Traci Engel Lesneski, CEO and principal at Minneapolis-based national architecture firm MSR Design, which has worked with hundreds of libraries across the country, says libraries are ideal spaces for innovative design solutions. “It’s not a stretch to think about the ways that libraries have modeled what’s next in the world,” she says. “Libraries can talk to the public about how important these things are and advocate [for them]. They can provide hands-on learning and access to certain technologies that people don’t have access to in their everyday lives.”

Yet libraries have had to find new ways to provide that access. “[COVID-19] is aggravating the digital divide,” says Susan Nemitz, director of Santa Cruz (Calif.) Public Libraries (SCPL). “There are a number of people who don’t have access to the internet and computers, because we haven’t opened up yet.” She says that effective design solutions will have to bridge not just physical and digital distance, but socioeconomic distance as well.

“We find that, more and more, our community is isolated,” she says. “And we’ve been moving away from being a warehouse of books to being a social connector.” Nemitz, whose library system passed a $67 million bond issue to replace and remodel all 10 of its buildings before the pandemic hit, says she’s had to reimagine her library’s mission. “The COVID crisis has thrown a wrench into who we are and what we believe,” she says. “Do we build our buildings for the situation we’re in now, or the situation in the long run?”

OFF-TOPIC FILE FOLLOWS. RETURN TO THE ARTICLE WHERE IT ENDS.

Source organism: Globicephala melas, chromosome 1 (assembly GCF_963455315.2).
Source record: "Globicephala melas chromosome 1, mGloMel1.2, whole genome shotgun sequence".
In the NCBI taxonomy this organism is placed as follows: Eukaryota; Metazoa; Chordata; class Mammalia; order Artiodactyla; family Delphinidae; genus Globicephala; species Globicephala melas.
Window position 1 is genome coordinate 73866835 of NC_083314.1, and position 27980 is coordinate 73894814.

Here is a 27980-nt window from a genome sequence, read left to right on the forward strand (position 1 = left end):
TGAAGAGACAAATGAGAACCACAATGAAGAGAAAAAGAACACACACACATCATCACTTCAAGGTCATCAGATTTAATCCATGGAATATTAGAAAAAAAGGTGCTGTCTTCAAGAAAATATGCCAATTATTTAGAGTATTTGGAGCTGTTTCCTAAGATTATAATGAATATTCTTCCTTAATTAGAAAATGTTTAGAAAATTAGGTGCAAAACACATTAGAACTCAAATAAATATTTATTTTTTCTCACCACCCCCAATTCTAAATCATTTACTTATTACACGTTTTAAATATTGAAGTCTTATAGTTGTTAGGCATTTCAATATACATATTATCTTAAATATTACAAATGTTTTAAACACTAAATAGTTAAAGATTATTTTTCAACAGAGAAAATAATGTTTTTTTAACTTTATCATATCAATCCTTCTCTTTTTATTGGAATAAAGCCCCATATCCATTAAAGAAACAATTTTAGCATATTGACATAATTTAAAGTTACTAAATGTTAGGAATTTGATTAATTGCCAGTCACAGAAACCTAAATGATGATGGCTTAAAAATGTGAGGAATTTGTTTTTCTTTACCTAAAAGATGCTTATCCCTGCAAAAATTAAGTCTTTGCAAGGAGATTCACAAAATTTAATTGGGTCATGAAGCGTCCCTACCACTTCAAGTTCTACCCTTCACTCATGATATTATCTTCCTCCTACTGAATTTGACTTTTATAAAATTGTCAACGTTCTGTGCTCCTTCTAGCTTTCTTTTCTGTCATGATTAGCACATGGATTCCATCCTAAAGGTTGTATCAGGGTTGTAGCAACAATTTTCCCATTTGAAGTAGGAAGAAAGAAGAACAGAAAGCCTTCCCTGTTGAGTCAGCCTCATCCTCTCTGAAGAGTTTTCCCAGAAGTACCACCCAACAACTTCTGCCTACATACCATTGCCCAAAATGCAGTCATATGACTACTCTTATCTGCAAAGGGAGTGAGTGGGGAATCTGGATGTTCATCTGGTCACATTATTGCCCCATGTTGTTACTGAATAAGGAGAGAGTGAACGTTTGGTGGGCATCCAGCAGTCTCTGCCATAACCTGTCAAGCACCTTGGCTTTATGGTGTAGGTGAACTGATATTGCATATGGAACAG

The answer may be both. “This will not last forever,” says Amanda Markovic, architect and associate principal at GBBN Architects, a multinational architecture and interior design firm that has built multiple libraries and civic spaces around the country. “But there’s a possibility that it will happen again. So I think [design] is about ensuring there’s flexibility, making sure there aren’t as many hard walls in these spaces to allow for the expansion and contraction [of our spaces] that will be necessary when these things arise.”

An early start

Libraries that were in the process of renovating before COVID- 19 almost immediately pivoted, repurposing certain design features to address the new normal. “There have been some fortunate coincidences that were not intended to be in reaction to a pandemic but that we can use,” says Markovic. “For instance, at Baldwin Borough Public Library [in Pittsburgh], we put casters on the stacks to make them easy to move around. We can now use them to create little pods. And at Carnegie Library [of Pittsburgh], we’re implementing cleanable surfaces and discussing an HVAC system that allows for increased ventilation.”